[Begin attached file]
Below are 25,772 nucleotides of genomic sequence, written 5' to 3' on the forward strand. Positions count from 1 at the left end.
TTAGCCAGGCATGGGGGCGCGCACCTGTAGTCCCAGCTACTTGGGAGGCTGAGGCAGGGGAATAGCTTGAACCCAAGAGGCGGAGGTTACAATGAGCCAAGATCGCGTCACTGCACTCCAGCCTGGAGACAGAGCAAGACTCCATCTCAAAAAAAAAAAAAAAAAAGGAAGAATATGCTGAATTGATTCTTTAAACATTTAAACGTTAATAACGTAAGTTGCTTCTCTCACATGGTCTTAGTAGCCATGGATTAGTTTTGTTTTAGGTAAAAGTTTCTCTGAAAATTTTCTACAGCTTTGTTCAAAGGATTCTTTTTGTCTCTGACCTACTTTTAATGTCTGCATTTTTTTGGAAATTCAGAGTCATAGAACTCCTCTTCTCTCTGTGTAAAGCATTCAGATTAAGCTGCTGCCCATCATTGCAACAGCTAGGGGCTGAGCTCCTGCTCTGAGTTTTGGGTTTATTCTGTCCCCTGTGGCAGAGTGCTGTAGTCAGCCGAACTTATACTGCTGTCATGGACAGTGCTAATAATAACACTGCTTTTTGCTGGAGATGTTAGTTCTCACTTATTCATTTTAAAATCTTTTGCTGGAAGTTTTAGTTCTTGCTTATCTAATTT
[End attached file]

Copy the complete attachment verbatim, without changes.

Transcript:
Below are 25,772 nucleotides of genomic sequence, written 5' to 3' on the forward strand. Positions count from 1 at the left end.
TTAGCCAGGCATGGGGGCGCGCACCTGTAGTCCCAGCTACTTGGGAGGCTGAGGCAGGGGAATAGCTTGAACCCAAGAGGCGGAGGTTACAATGAGCCAAGATCGCGTCACTGCACTCCAGCCTGGAGACAGAGCAAGACTCCATCTCAAAAAAAAAAAAAAAAAAGGAAGAATATGCTGAATTGATTCTTTAAACATTTAAACGTTAATAACGTAAGTTGCTTCTCTCACATGGTCTTAGTAGCCATGGATTAGTTTTGTTTTAGGTAAAAGTTTCTCTGAAAATTTTCTACAGCTTTGTTCAAAGGATTCTTTTTGTCTCTGACCTACTTTTAATGTCTGCATTTTTTTGGAAATTCAGAGTCATAGAACTCCTCTTCTCTCTGTGTAAAGCATTCAGATTAAGCTGCTGCCCATCATTGCAACAGCTAGGGGCTGAGCTCCTGCTCTGAGTTTTGGGTTTATTCTGTCCCCTGTGGCAGAGTGCTGTAGTCAGCCGAACTTATACTGCTGTCATGGACAGTGCTAATAATAACACTGCTTTTTGCTGGAGATGTTAGTTCTCACTTATTCATTTTAAAATCTTTTGCTGGAAGTTTTAGTTCTTGCTTATCTAATTT